Wheeldale Roman Road, North Yorkshire

One of the Roman Empire's great legacies was the road infrastructure, which the Roman Legions constructed as they slowly spread out across Britain. Initially intended for military use, but later used extensively for commercial traffic, the road network once covered a distance of approximately 2,000 miles. Despite many of the roads having been robbed out, or subsequently built over, a good deal of our modern roads in Britain still follow the same route through the countryside as they did in Roman times.

As a testament to their builders, several major Roman trunk roads are still very well known to this day. Most British citizens will be familiar with names like Ermine Street, Watling Street, The Fosse Way and Dere Street. These highways would stretch for hundreds of miles to link the major Roman centres, most of which still exist as the modern cities of Exeter, Lincoln, London and York.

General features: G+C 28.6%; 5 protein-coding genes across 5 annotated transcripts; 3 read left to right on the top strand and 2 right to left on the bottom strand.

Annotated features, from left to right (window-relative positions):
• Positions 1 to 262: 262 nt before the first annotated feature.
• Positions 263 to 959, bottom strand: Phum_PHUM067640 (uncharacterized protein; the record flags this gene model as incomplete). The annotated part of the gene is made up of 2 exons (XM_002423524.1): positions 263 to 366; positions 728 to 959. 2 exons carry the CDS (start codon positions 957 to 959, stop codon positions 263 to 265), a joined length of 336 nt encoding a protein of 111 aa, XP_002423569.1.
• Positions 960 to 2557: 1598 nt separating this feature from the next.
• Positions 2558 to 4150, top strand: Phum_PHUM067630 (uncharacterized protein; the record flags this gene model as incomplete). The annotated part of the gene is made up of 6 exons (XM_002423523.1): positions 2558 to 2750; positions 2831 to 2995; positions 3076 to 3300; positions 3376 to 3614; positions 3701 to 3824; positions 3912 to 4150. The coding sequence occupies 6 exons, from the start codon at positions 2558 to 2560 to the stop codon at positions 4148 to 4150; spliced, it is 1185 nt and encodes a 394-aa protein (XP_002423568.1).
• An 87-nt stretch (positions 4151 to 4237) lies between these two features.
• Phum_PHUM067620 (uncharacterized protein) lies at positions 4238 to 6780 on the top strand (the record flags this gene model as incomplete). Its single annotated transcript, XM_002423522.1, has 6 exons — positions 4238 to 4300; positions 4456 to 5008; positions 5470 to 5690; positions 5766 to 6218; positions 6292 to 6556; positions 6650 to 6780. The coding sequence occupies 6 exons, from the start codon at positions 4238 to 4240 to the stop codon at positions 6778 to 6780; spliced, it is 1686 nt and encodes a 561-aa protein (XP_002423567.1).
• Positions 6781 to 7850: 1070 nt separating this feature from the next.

On Wheeldale Moor in North Yorkshire, one of the best preserved stretches of Roman road in Britain can still be seen. Now a mere length of 1.25 miles, this was once part of the Wade Causeway that ran from the large Roman fort of 'Derventio' near Malton, to Whitby on the North East coast. Legend suggests that the road was constructed by a giant named 'Wade', who built it to assist his wife Bell in shepherding her sheep to better grazing on the moor.

The Wheeldale Road today comprises a series of large flagstones, which although uneven in appearance would have formed the solid foundations of the road when new. These flagstones would have been covered with a layer of smaller stones and gravel, which have long since been eroded away. The road's camber gives it a very noticeable domed appearance, and allowed rain water to run into drainage ditches either side. In several places, the kerbstones and covered drainage culverts still survive, the best examples of which can be found at the eastern end of the section.

Although it can be a bit of a challenge to locate, Wheeldale Roman Road is something not to be missed for those interested in Roman Britain. If nothing else, the scenic moorland setting is pretty special.


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